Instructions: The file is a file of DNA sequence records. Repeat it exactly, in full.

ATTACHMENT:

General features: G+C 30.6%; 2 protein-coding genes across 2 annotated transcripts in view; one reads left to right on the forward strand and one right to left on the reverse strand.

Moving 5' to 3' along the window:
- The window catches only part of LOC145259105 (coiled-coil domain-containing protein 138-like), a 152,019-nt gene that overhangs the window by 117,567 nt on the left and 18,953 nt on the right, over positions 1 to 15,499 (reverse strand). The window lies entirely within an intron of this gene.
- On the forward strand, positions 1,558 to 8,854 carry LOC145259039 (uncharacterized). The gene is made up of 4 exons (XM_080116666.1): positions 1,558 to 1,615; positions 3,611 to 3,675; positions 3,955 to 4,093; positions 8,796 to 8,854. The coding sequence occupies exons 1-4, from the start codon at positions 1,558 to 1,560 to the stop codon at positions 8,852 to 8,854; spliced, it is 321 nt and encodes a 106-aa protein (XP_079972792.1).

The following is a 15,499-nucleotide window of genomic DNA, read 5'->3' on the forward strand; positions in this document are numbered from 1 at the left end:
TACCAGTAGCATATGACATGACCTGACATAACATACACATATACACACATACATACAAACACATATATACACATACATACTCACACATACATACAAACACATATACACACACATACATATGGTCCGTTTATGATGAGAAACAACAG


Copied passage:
General features: G+C 30.6%; 2 protein-coding genes across 2 annotated transcripts in view; one reads left to right on the forward strand and one right to left on the reverse strand.

Moving 5' to 3' along the window:
- The window catches only part of LOC145259105 (coiled-coil domain-containing protein 138-like), a 152,019-nt gene that overhangs the window by 117,567 nt on the left and 18,953 nt on the right, over positions 1 to 15,499 (reverse strand). The window lies entirely within an intron of this gene.
- On the forward strand, positions 1,558 to 8,854 carry LOC145259039 (uncharacterized). The gene is made up of 4 exons (XM_080116666.1): positions 1,558 to 1,615; positions 3,611 to 3,675; positions 3,955 to 4,093; positions 8,796 to 8,854. The coding sequence occupies exons 1-4, from the start codon at positions 1,558 to 1,560 to the stop codon at positions 8,852 to 8,854; spliced, it is 321 nt and encodes a 106-aa protein (XP_079972792.1).

The following is a 15,499-nucleotide window of genomic DNA, read 5'->3' on the forward strand; positions in this document are numbered from 1 at the left end:
TACCAGTAGCATATGACATGACCTGACATAACATACACATATACACACATACATACAAACACATATATACACATACATACTCACACATACATACAAACACATATACACACACATACATATGGTCCGTTTATGATGAGAAACAACAG